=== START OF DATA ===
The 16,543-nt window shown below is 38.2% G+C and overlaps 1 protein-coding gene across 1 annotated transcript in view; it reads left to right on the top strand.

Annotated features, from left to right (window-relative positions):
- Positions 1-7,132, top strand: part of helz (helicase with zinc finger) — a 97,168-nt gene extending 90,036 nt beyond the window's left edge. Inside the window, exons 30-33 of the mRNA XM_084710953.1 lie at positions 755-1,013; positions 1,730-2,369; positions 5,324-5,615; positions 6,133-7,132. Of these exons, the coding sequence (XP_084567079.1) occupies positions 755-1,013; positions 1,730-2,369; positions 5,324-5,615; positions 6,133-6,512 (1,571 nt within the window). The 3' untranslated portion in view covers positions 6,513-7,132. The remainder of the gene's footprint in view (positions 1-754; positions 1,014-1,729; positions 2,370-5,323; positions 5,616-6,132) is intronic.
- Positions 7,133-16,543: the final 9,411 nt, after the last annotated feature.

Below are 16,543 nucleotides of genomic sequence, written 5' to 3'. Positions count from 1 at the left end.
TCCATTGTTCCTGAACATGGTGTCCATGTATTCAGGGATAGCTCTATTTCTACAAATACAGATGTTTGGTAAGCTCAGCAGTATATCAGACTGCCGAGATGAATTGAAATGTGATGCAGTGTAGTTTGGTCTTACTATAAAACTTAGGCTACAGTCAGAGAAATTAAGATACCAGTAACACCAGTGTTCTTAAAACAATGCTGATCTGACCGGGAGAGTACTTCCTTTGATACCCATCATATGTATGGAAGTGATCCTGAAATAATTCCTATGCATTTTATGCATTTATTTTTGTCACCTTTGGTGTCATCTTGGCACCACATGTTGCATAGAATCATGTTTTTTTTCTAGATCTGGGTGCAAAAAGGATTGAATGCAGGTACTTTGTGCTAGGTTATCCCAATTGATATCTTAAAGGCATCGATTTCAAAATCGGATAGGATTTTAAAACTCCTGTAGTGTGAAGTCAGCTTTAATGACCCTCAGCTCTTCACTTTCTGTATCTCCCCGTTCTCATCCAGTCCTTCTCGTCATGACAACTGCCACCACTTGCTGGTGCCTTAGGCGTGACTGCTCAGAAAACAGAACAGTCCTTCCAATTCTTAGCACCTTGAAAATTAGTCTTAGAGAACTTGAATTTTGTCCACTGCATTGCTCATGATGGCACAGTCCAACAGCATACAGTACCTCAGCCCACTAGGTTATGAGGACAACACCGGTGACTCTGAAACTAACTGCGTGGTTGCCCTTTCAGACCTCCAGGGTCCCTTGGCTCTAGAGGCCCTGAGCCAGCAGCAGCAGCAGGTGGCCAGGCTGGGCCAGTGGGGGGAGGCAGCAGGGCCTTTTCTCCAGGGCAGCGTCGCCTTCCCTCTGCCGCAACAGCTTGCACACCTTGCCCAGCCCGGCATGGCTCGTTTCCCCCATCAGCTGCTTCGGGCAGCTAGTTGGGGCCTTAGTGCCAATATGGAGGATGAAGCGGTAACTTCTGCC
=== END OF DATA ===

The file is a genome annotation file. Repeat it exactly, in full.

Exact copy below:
The 16,543-nt window shown below is 38.2% G+C and overlaps 1 protein-coding gene across 1 annotated transcript in view; it reads left to right on the top strand.

Annotated features, from left to right (window-relative positions):
- Positions 1-7,132, top strand: part of helz (helicase with zinc finger) — a 97,168-nt gene extending 90,036 nt beyond the window's left edge. Inside the window, exons 30-33 of the mRNA XM_084710953.1 lie at positions 755-1,013; positions 1,730-2,369; positions 5,324-5,615; positions 6,133-7,132. Of these exons, the coding sequence (XP_084567079.1) occupies positions 755-1,013; positions 1,730-2,369; positions 5,324-5,615; positions 6,133-6,512 (1,571 nt within the window). The 3' untranslated portion in view covers positions 6,513-7,132. The remainder of the gene's footprint in view (positions 1-754; positions 1,014-1,729; positions 2,370-5,323; positions 5,616-6,132) is intronic.
- Positions 7,133-16,543: the final 9,411 nt, after the last annotated feature.

Below are 16,543 nucleotides of genomic sequence, written 5' to 3'. Positions count from 1 at the left end.
TCCATTGTTCCTGAACATGGTGTCCATGTATTCAGGGATAGCTCTATTTCTACAAATACAGATGTTTGGTAAGCTCAGCAGTATATCAGACTGCCGAGATGAATTGAAATGTGATGCAGTGTAGTTTGGTCTTACTATAAAACTTAGGCTACAGTCAGAGAAATTAAGATACCAGTAACACCAGTGTTCTTAAAACAATGCTGATCTGACCGGGAGAGTACTTCCTTTGATACCCATCATATGTATGGAAGTGATCCTGAAATAATTCCTATGCATTTTATGCATTTATTTTTGTCACCTTTGGTGTCATCTTGGCACCACATGTTGCATAGAATCATGTTTTTTTTCTAGATCTGGGTGCAAAAAGGATTGAATGCAGGTACTTTGTGCTAGGTTATCCCAATTGATATCTTAAAGGCATCGATTTCAAAATCGGATAGGATTTTAAAACTCCTGTAGTGTGAAGTCAGCTTTAATGACCCTCAGCTCTTCACTTTCTGTATCTCCCCGTTCTCATCCAGTCCTTCTCGTCATGACAACTGCCACCACTTGCTGGTGCCTTAGGCGTGACTGCTCAGAAAACAGAACAGTCCTTCCAATTCTTAGCACCTTGAAAATTAGTCTTAGAGAACTTGAATTTTGTCCACTGCATTGCTCATGATGGCACAGTCCAACAGCATACAGTACCTCAGCCCACTAGGTTATGAGGACAACACCGGTGACTCTGAAACTAACTGCGTGGTTGCCCTTTCAGACCTCCAGGGTCCCTTGGCTCTAGAGGCCCTGAGCCAGCAGCAGCAGCAGGTGGCCAGGCTGGGCCAGTGGGGGGAGGCAGCAGGGCCTTTTCTCCAGGGCAGCGTCGCCTTCCCTCTGCCGCAACAGCTTGCACACCTTGCCCAGCCCGGCATGGCTCGTTTCCCCCATCAGCTGCTTCGGGCAGCTAGTTGGGGCCTTAGTGCCAATATGGAGGATGAAGCGGTAACTTCTGCC